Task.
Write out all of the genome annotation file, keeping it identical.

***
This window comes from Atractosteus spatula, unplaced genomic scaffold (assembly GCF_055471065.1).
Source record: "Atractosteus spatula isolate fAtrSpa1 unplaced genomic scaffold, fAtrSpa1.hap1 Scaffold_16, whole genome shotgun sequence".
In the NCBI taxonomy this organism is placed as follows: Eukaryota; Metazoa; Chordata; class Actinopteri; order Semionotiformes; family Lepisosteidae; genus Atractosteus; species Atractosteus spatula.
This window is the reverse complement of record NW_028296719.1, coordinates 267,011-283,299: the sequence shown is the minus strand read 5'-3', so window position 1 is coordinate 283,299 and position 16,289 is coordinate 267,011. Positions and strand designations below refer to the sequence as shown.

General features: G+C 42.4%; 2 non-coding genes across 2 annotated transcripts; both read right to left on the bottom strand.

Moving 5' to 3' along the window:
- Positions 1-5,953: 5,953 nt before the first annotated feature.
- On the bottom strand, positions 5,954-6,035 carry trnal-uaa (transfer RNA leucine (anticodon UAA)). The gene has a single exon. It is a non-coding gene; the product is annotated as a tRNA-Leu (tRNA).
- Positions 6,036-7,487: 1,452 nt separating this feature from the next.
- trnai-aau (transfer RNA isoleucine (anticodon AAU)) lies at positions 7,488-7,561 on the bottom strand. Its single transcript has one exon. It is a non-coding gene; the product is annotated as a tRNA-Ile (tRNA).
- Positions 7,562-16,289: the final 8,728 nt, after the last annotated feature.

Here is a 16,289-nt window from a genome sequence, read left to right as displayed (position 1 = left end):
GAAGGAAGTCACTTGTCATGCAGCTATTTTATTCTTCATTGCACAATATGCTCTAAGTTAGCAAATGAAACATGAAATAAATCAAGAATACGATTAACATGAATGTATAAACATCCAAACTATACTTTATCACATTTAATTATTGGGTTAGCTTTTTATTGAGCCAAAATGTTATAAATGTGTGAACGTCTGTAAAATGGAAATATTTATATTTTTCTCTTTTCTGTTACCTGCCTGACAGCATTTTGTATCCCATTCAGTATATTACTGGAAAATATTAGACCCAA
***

This window comes from Atractosteus spatula, unplaced genomic scaffold (assembly GCF_055471065.1).
Source record: "Atractosteus spatula isolate fAtrSpa1 unplaced genomic scaffold, fAtrSpa1.hap1 Scaffold_16, whole genome shotgun sequence".
In the NCBI taxonomy this organism is placed as follows: Eukaryota; Metazoa; Chordata; class Actinopteri; order Semionotiformes; family Lepisosteidae; genus Atractosteus; species Atractosteus spatula.
This window is the reverse complement of record NW_028296719.1, coordinates 267,011-283,299: the sequence shown is the minus strand read 5'-3', so window position 1 is coordinate 283,299 and position 16,289 is coordinate 267,011. Positions and strand designations below refer to the sequence as shown.

General features: G+C 42.4%; 2 non-coding genes across 2 annotated transcripts; both read right to left on the bottom strand.

Moving 5' to 3' along the window:
- Positions 1-5,953: 5,953 nt before the first annotated feature.
- On the bottom strand, positions 5,954-6,035 carry trnal-uaa (transfer RNA leucine (anticodon UAA)). The gene has a single exon. It is a non-coding gene; the product is annotated as a tRNA-Leu (tRNA).
- Positions 6,036-7,487: 1,452 nt separating this feature from the next.
- trnai-aau (transfer RNA isoleucine (anticodon AAU)) lies at positions 7,488-7,561 on the bottom strand. Its single transcript has one exon. It is a non-coding gene; the product is annotated as a tRNA-Ile (tRNA).
- Positions 7,562-16,289: the final 8,728 nt, after the last annotated feature.

Here is a 16,289-nt window from a genome sequence, read left to right as displayed (position 1 = left end):
GAAGGAAGTCACTTGTCATGCAGCTATTTTATTCTTCATTGCACAATATGCTCTAAGTTAGCAAATGAAACATGAAATAAATCAAGAATACGATTAACATGAATGTATAAACATCCAAACTATACTTTATCACATTTAATTATTGGGTTAGCTTTTTATTGAGCCAAAATGTTATAAATGTGTGAACGTCTGTAAAATGGAAATATTTATATTTTTCTCTTTTCTGTTACCTGCCTGACAGCATTTTGTATCCCATTCAGTATATTACTGGAAAATATTAGACCCAA